E-cadherin is one member of the cadherin family of molecules, all of which are transmembrane glycoproteins mediating calcium-dependent cell-cell adhesion [Takeichi 1991, Berx et al 1995]. E-cadherin is critical for establishing and maintaining polarized and differentiated epithelia during development [Keller 2002]. It also plays important roles in signal transduction, differentiation, gene expression, cell motility, and inflammation. The activity of E-cadherin in cell adhesion is dependent on its association with the actin cytoskeleton via undercoat proteins called catenins (α-, β-, and γ-) [Jou et al 1995, Kallakury et al 2001].

A role for E-cadherin in tumor development is well established [Wijnhoven et al 2000] because many human carcinomas (e.g., skin, lung, breast, urologic, gastric, colon, pancreatic, ovarian) exhibit reduced E-cadherin expression relative to their normal cellular counterparts [Giroldi et al 2000, Karayiannakis et al 2001, Tsanou et al 2008, Ch'ng & Tan 2009, Kuner et al 2009]. Loss of E-cadherin expression is seen in most diffuse gastric cancers and in lobular breast cancers; expression is usually maintained in intestinal gastric cancers and ductal breast cancers [Hirohashi 2000].

Cells deficient in E-cadherin lose their ability to adhere to each other and consequently become invasive and metastasize [Birchmeier 1995, Perl et al 1998]. The causal effect of E-cadherin loss or dysregulation in tumorigenesis has been demonstrated using carcinoma cell lines and transgenic models [Hsu et al 2000]. Examination of in situ diffuse gastric cancer lesions from a prophylactic total gastrectomy specimen have shown this loss of E-cadherin to be an early initialing event that leads to invasion [Humar et al 2007].

Loss of heterozygosity is a common phenomenon seen in association with loss of expression of tumor suppressor genes [Knudson 1971]. The tumor suppressor function of E-cadherin is supported through evidence of the loss of expression of the other CDH1 allele [Grady et al 2000, Barber et al 2008, Oliveira et al 2009].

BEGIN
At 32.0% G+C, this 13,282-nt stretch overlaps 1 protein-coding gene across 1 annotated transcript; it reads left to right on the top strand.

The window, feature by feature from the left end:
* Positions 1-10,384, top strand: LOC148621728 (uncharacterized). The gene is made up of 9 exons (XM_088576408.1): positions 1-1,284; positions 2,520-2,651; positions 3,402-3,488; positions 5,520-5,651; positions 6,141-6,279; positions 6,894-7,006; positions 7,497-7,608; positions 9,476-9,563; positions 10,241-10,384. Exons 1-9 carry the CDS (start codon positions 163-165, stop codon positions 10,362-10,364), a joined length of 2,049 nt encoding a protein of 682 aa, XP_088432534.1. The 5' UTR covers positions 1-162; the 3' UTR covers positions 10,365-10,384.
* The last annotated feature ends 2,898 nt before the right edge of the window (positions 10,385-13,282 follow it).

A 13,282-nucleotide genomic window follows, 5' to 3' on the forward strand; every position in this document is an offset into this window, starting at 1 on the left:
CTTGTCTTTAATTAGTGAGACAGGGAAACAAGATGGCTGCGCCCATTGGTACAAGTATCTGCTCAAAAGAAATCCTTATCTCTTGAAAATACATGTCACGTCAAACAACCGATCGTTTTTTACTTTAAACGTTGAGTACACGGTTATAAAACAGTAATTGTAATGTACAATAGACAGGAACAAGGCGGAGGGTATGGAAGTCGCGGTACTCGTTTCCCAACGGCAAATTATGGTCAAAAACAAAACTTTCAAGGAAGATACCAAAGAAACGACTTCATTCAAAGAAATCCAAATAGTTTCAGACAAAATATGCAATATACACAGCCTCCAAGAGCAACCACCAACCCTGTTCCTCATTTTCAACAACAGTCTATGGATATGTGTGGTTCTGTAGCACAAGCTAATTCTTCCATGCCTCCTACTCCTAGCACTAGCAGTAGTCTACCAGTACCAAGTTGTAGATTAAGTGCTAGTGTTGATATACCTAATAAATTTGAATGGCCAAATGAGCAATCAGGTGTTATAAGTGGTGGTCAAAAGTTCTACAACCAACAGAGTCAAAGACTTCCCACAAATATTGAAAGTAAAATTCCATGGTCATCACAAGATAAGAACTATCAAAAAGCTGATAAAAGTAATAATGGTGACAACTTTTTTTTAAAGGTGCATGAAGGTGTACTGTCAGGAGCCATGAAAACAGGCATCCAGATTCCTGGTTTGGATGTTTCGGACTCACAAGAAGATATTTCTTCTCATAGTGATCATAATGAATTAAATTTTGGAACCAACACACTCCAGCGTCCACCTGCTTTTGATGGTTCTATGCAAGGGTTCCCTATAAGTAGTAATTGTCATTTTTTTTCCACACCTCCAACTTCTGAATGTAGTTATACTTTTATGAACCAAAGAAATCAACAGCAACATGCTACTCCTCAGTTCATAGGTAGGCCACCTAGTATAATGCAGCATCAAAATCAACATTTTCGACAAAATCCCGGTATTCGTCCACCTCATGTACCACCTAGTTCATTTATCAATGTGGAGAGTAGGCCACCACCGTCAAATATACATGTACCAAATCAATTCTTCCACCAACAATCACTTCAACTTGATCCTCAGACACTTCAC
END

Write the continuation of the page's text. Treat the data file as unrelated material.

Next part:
Gene structure. CDH1 comprises 16 exons that span 100 kb. For a detailed summary of gene and protein information, see Table A, Gene.

Pathogenic variants. To date, more than 155 germline pathogenic variants have been reported in families with hereditary diffuse gastric cancer [Gayther et al 1998, Guilford et al 1998, Richards et al 1999, Yoon et al 1999, Dussaulx-Garin et al 2001, Humar et al 2002, Jonsson et al 2002, Oliveira et al 2002, Brooks-Wilson et al 2004, Keller et al 2004, Suriano et al 2005, Frebourg et al 2006, Rodriguez-Sanjuan et al 2006, Kaurah et al 2007, Masciari et al 2007, More et al 2007, Roviello et al 2007, Van Domselaar et al 2007, Oliveira et al 2009, Ghaffari et al 2010, Mayrbaeurl et al 2010].

The pathogenic variants are primarily truncating, usually through frameshift variants, exon/intron splice site variants, and single-nucleotide variants [Gayther et al 1998, Guilford et al 1998, Richards et al 1999, Humar et al 2002, Oliveira et al 2002, Brooks-Wilson et al 2004].

Pathogenic missense variants have also been identified in some families [Shinmura et al 1999, Yoon et al 1999, Oliveira et al 2002, Brooks-Wilson et al 2004]. The pathogenicity of missense variants can be investigated through in vitro analysis, although only on a research basis [Suriano et al 2003].